*Just as the Holy One visits the sick, as it is written “HaShem appeared unto him by the terebinths of Mamre [after his circumcision]” (Genesis 18:1), so too, should you visit the sick. 

*Just as the Holy One consoles mourners: “And it came to pass after the death of Abraham, that God blessed Isaac his son” (Genesis 25:11), so too, should you console mourners. 

*Just as the Holy One buried the dead, as it is written: “Moshe was buried in the valley in the land of Moab” (Deuteronomy 34:6), so too, should you bury the dead.  – BT Sotah 14a

This is not some esoteric ideal but the simple, daily practice of compassion and caring for others. According to the mystical tradition that emerges from Judaism, this ethic of caring for others is the only way to personal salvation – of rescuing our lives from emptiness.

The Sefirat haOmer in which we find ourselves during this time between Pesakh and Shavuot invites us to perceive this simple lesson in the ultimate depths of existence, both of our individual selves and of All the world, and All time.

Today we count 25 days since Passover began; in our daily ‘Omer count, today is the day upon which we are to contemplate the ways in which the characteristic of hod influences the element of netzakh in our lives.

Hod means many things: beauty and awe, gratitude and – strangely – uncertainty. The Gate of Hod offers us the chance to consider how awe and gratitude go with not-knowing: how is this possible, this thing beyond my comprehension? This life, these hands, this soul that lifts and crashes and lifts again?

Netzakh invites us to consider eternity and endurance, and also victory. On this day in the ‘Omer count we consider how hod exists within the world of netzakh. We are asked:

The way you carry your awareness of hod, how does it speak to the netzakh of your experience?  

This day, how will you balance your awareness of the often ephemeral nature of beauty with that which endures?

This day, what gratitude helps you bear uncertainty?

This day, how might our awareness of awe bring light to the terrible ways human beings try to be victorious over ourselves, each other, and the world itself?

Be holy as I am holy says the Source of All to us. If the Rabbis are right, this path is simple: look for the mitzvah that needs doing in your presence, and do it.

This, as the Torah tells us, is “the law of life.” On this Shabbat, consider what practice of holiness brings you closer to the rock and redeemer of your life. Hold on to that, and it will hold you, this week and every week.

shabbat shalom

Shabbat Tazria-Metzora: The Elixir of Life

 מִי-הָאִישׁ, הֶחָפֵץ חַיִּים Mi ha’Ish he’Hafetz Hayim? Who is the one who desires life? – Psalm 34.13

The early Shabbat morning prayers called p’sukei d’zimra (verses of song) are a way for us to  prepare spiritually to pull aside our Zoom veils and seek the presence of holiness together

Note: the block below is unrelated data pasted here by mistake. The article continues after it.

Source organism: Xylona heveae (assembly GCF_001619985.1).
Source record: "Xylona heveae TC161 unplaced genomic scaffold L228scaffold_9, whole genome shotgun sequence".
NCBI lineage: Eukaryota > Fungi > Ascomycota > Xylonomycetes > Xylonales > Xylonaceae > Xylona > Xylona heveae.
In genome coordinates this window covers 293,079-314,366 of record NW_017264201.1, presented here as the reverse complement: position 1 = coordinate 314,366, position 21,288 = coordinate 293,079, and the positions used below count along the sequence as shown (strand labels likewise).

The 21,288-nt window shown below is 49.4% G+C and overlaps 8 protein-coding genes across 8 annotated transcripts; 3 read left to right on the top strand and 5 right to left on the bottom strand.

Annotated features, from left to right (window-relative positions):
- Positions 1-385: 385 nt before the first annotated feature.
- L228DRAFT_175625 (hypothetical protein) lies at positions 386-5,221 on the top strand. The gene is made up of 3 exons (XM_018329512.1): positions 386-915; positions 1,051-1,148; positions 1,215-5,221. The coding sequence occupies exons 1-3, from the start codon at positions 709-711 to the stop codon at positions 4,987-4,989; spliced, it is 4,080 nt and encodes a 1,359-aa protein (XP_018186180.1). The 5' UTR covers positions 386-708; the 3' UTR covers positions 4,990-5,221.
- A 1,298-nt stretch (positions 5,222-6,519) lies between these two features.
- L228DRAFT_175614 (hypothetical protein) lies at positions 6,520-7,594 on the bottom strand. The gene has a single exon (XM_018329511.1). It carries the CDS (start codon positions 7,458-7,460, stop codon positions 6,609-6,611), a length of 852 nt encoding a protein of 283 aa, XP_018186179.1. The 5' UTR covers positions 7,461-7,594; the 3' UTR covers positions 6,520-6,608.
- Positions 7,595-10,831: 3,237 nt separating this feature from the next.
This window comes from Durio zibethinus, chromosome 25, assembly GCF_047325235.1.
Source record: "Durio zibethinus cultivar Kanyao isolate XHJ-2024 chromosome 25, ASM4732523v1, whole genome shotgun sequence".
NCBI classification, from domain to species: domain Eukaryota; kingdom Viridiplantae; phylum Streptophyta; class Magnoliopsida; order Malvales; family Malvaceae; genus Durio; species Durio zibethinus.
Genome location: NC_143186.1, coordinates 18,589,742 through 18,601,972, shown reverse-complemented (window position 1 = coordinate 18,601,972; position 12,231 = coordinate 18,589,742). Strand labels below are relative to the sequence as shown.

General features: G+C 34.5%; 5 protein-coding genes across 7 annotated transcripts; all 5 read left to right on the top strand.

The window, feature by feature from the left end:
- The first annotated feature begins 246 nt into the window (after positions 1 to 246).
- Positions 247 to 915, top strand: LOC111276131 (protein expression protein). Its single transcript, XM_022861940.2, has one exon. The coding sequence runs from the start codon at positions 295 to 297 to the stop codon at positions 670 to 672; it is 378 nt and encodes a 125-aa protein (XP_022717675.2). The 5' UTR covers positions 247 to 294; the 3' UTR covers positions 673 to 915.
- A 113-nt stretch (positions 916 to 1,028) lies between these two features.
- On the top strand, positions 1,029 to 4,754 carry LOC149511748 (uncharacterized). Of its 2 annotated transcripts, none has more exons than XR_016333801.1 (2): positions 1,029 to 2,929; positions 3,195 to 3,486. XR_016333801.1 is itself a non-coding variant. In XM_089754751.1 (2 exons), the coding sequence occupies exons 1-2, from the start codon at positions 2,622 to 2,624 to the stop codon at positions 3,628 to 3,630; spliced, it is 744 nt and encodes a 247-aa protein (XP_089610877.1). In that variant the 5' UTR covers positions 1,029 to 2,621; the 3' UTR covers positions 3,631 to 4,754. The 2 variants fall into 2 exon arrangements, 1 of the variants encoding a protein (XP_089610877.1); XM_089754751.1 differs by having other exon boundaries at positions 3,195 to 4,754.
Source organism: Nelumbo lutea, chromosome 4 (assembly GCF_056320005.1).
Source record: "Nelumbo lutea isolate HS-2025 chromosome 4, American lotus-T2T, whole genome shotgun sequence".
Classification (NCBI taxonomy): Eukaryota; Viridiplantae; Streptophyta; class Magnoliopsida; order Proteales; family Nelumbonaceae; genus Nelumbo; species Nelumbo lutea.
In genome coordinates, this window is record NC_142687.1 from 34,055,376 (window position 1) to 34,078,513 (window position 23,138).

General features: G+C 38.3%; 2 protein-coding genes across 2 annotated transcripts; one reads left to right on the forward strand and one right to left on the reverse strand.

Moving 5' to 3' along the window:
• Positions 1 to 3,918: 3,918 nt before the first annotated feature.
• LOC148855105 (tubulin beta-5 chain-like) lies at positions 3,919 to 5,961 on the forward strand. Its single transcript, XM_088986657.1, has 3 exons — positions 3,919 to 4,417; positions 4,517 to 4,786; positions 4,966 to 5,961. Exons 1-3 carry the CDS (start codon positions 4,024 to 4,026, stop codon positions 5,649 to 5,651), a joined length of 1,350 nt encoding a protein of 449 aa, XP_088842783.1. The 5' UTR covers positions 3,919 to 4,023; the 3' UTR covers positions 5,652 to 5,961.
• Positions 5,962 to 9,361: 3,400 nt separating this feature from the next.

They include some rather direct opportunities for us to do a self-check. Are we living our best lives, are we being our best selves, ethically speaking? For example, we often sing this song:

מִי-הָאִישׁ, הֶחָפֵץ חַיִּים אֹהֵב יָמִים, לִרְאוֹת טוֹב נְצֹר לְשׁוֹנְךָ מֵרָע וּשְׂפָתֶיךָ, מִדַּבֵּר מִרְמָה. סוּר מֵרָע, וַעֲשֵׂה-טוֹב בַּקֵּשׁ שָׁלוֹם וְרָדְפֵהוּ

mi ha’ish he’hafetz hayim ohev yamim lirot tov?

n’tzor l’shonkha meyra’ usfah-teh-ha midabeyr mirmah

sur meyra’ aseh tov, bakesh shalom l’rodfeyhu

Who wants to live a life of loving and being loved?

Shut your mouth from speaking evil; don’t share negative stories

Instead, turn away from that evil and in so doing you will be doing good, and creating peace

(Psalm 34.13-14)

There is an ancient teaching which compares the one who shares gossip about another – and for Jews, with our very strict standard for “evil speech,” this can mean any story at all that influences one’s estimation of another human being away from the khaf zekhut standard. Khaf zekhut means “giving the benefit of the doubt” and it’s a sine qua non for meaningful spiritual community.

Our parashat hashavua is Tazria-Metzora, a part of Torah that has long been understood to get to the heart of how we poison our relationships, and how to refrain from doing so. This year, our time in COVID-19 quarantine brings a new resonance to this very old teaching. Let’s get at it using our PaRDeS interpretive approach:

  1. P p’shat (“surface level meaning”): a metzora is someone who is suffering from tzara’at, a physically disfiguring condition caused by any one of several different possible illnesses. They may be contagious and, whichever it is, it is certainly the cause of suffering – and sometimes death. 
  1. D drash (investigating more deeply): the word metzora can be read as motzi ra’, “bringing forth evil.” This reading brings to mind the verses from Psalm 13: who wants to live well, love and be loved? the one who avoids evil, ra’. 
  1. R remez (“hint”): what words come out of your mouth that allow evil to flourish, instead of life?

There was a peddler who would go around to towns that were close to Tzippori. The peddler would shout “Who wants to buy the elixir of life?” Everyone would crowd around. Rabbi Yannai was sitting and studying Torah and heard the call, “Who wants to buy the elixir of life?” [Rabbi Yannai] said, “I want it.” 

The peddler took out a book of Psalms and showed Rabbi Yannai the verse, “Who is the one who desires life?” The peddler pointed out “What is written after it? ‘guard your tongue from evil […] Turn away from evil and do good’.” 

Rabbi Yannai said “All of my days I was reading this verse and I did not know how to interpret it until this peddler came and made it understood – ‘Who is the one who desires life?'” Therefore, at the start of  [parashat Metzora’] Moshe warns Israel and says to them, “This shall be the law for a leper (metzora’)” – the law of the one that gives out a bad name (motzi ra’) [to another]. –  VaYikra Rabbah 16.2